Preclinical data support the value of GD2-specific CARs also for immunotherapy of GD2-expressing sarcomas, such as Ewing sarcomas (44, 87, 88) and osteosarcomas (45). In contrast to neuroblastomas, only a proportion of these tumors express significant levels of GD2, and antigen expression is often heterogeneous (45, 87). Thus, GD2-specific immunotherapy in childhood sarcomas will have to be combined with strategies eliminating also GD2low and GD2neg tumor cell subpopulations and preventing antigen-negative immune escape.
A highly related variant of GD2 is O-acetyl-GD2 (OAcGD2), characterized by a 9-O-acetyl modification on the terminal sialic acid of GD2. While tumors that express GD2 were generally found to also express the O-acetylated variant, human peripheral nerve fibers do not express OAcGD2 (89). Consequently, antibodies targeting this variant were developed to avoid the allodynic properties of GD2 (90). Whether selective recognition of the O-acetylated variant of GD2 is preferable for GD2-specific CARs is not clear.
Ganglioside GD3: An Alternative or Complementary Immune Target?
GD3 is a b-series ganglioside containing two sialic acids. It is produced from its precursor GM3 by the activity of GD3S. Physiologically it is highly expressed in embryonic neural stem cells (36). Its interest as a tumor antigen has mostly been in melanoma where GD3 is highly expressed, with no or minimal levels of GD3 on human normal melanocytes and restricted expression on other normal tissues to low levels on retinal pigment cells and in the CNS. GD3 has been investigated as a target for antibody therapy in melanoma (91, 92), and anti-GD3 CARs are in preclinical development (93, 94).
While neuroblastomas have only moderate expression of GD3 compared to GD2, an immunohistochemical analysis of various childhood sarcomas has demonstrated a high prevalence of GD3 expression especially in osteosarcomas, but also in a proportion of Ewing sarcomas and rhabdomyosarcomas (43). Moreover, malignant gliomas express high levels of GD3 as well as O-acetylated GD3 and GD3S (95, 96), and expression is associated with the degree of malignancy (96) and with neurosphere formation and clonogenic properties (97). A GD3-specific antibody, acting via complement-dependent cytotoxicity, was found to inhibit glioblastoma tumor growth in an in vivo model (97).
Thus, GD3 could be a CAR target in both CNS tumors and extracranial tumors in the pediatric population, either alone or in combination with GD2, to broaden T cell recognition in cancers with heterogeneous expression of either of the two gangliosides. However, potential on-target/off-tumor side effects by reactivity of GD3-specific CAR T cells with CNS tissues, especially with the retina, will have to be studied diligently.
Ganglioside N-Glycolyl GM3 (NeuGcGM3)
GM3 is a monosialoganglioside and the direct precursor of GD3 (Figure 3). Whereas, the acetylated form, N-acetyl GM3, is abundant in normal tissues, humans in contrast to other mammals cannot generate N-glycolylated GM3 (NeuGcGM3) due to a constitutional deletion in the gene encoding the enzyme which catalyzes the conversion of N-acetyl to N-glycolyl sialic acid (98). Expression of NeuGcGM3 was observed in human cancers and explained by expression of the sialic acid transporter under hypoxic conditions, resulting in incorporation of non-human sialic acid from dietary supplies (99). In fact, natural xeno-autoantibodies against NeuGcGM3 were found in human serum and correlated with the presence of cancers (100). Among pediatric tumors, neuroblastomas, Wilms tumors, Ewing sarcomas and retinoblastomas were reported to express NeuGcGM3 (101) whereas various normal tissues were negative [summarized in (102)]. An anti-idiotype vaccine, racotumumab, was able to induce antibody responses to the target in a phase I clinical trial in refractory childhood cancers, without any evidence for off-tumor toxicities (103). Direct antibody or CAR targeting of this antigen has not yet reached clinical translation. Again, although immunoreactivity of the anti-NeuGcGM3 antibody has so far been restricted to tumor tissues, interactions with healthy tissues, with the potential to cause limiting toxicities, cannot be excluded.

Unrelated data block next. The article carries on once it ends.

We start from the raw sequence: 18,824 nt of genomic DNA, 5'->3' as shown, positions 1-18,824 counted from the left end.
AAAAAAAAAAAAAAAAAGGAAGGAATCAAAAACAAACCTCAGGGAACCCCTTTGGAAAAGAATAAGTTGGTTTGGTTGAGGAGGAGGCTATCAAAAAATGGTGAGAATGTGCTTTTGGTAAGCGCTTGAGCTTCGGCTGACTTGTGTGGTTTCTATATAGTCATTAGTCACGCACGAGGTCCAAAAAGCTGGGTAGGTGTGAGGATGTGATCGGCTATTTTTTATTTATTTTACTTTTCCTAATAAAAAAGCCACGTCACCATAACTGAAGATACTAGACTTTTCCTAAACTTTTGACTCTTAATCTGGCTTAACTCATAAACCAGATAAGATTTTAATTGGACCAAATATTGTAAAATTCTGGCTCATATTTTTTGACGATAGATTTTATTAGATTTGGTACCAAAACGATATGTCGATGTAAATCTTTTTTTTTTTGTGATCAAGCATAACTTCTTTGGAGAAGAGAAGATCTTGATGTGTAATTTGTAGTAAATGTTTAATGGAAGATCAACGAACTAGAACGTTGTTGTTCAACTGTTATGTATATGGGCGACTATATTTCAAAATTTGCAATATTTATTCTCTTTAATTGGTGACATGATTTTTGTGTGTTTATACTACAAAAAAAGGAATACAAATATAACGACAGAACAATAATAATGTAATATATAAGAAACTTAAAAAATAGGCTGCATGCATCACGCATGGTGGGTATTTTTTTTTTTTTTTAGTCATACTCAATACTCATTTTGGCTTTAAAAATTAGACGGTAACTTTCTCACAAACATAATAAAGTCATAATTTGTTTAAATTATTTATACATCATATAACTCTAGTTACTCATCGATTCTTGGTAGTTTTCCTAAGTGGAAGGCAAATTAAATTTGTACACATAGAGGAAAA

Stage-Specific Embryonic Antigen-4 (SSEA-4): A Marker for Embryonic Stem Cells
SSEA-4 is a globo-series ganglioside synthesized from SSEA-3 by the enzyme ST3 beta-galactoside alpha-2,3-sialyltransferase 2 (ST3GAL2) (104) (Figure 4). As other glycosphingolipids, SSEA-4 is a component of glycosynapses of the plasma membrane (Figure 2). Due to its highly restricted expression in pluripotent human embryonic stem cells, SSEA-4 conceptually is an attractive target for CAR T cell therapy. During human preimplantation development, SSEA-4 is first observed on the pluripotent cells of the inner cell mass and lost upon differentiation (105). After birth, human germ stem cells in the testis and ovary (106, 107) as well as mesenchymal stem cells (108) express SSEA-4. Its biological function has not yet been resolved in detail. In human tumors, SSEA-4 was first identified in a teratocarcinoma cell line (109). It was further found to be overexpressed in osteosarcoma (110), prostate cancer (111), breast cancer (112), and glioblastoma (113).